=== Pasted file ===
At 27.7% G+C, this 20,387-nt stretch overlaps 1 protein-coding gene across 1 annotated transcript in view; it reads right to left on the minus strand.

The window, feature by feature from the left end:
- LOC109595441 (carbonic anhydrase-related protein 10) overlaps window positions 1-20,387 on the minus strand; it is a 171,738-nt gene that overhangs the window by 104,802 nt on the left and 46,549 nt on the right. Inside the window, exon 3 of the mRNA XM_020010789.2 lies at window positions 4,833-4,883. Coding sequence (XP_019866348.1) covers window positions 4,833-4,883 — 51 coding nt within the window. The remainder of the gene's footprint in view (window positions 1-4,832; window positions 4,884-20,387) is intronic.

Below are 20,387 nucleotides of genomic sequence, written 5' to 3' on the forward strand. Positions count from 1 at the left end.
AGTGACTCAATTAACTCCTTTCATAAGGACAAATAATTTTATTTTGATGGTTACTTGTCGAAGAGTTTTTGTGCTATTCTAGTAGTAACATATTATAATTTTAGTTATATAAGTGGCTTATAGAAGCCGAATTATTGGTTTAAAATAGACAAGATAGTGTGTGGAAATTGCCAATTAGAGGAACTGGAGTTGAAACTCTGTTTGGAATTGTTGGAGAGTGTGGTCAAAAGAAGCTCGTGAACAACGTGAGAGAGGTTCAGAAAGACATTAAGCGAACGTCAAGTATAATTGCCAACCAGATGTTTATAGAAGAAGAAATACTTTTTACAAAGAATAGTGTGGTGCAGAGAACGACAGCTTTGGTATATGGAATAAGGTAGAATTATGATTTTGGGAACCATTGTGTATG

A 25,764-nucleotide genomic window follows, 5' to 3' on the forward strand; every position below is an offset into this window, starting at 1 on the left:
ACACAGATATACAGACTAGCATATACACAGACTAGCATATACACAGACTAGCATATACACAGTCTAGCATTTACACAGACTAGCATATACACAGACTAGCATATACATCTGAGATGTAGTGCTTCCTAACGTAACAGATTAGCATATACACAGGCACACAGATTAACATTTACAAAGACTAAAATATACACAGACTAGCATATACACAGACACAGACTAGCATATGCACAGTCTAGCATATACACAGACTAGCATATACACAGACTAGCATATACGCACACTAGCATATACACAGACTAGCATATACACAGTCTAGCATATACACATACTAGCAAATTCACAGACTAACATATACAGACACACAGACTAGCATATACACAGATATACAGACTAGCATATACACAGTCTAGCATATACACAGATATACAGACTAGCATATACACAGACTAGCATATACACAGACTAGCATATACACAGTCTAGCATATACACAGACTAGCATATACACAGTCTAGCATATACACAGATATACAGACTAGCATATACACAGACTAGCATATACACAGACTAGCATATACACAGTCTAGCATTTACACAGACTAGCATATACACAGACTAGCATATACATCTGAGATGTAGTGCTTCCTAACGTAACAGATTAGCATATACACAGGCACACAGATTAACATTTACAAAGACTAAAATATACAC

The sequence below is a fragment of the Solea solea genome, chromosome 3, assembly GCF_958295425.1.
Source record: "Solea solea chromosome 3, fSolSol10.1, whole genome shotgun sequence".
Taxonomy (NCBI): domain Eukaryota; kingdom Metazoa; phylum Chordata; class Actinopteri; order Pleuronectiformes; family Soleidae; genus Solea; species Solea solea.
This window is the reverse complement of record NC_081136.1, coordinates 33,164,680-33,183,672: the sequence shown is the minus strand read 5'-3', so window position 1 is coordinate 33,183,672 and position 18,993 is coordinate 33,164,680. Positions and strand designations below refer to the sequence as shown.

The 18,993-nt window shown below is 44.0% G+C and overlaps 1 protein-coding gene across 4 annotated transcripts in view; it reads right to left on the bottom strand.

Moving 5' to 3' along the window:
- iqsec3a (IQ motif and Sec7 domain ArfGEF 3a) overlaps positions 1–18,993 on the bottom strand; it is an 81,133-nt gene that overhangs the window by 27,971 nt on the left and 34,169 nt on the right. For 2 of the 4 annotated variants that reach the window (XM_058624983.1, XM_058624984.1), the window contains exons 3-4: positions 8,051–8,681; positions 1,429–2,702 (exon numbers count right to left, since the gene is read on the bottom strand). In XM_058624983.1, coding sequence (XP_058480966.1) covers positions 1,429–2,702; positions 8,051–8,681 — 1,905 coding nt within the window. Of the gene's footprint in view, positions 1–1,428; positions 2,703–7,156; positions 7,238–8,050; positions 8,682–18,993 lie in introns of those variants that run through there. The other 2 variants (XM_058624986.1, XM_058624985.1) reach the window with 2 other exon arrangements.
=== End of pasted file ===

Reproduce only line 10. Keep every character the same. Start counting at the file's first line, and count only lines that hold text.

Taxonomy (NCBI): domain Eukaryota; kingdom Metazoa; phylum Chordata; class Actinopteri; order Pleuronectiformes; family Soleidae; genus Solea; species Solea solea.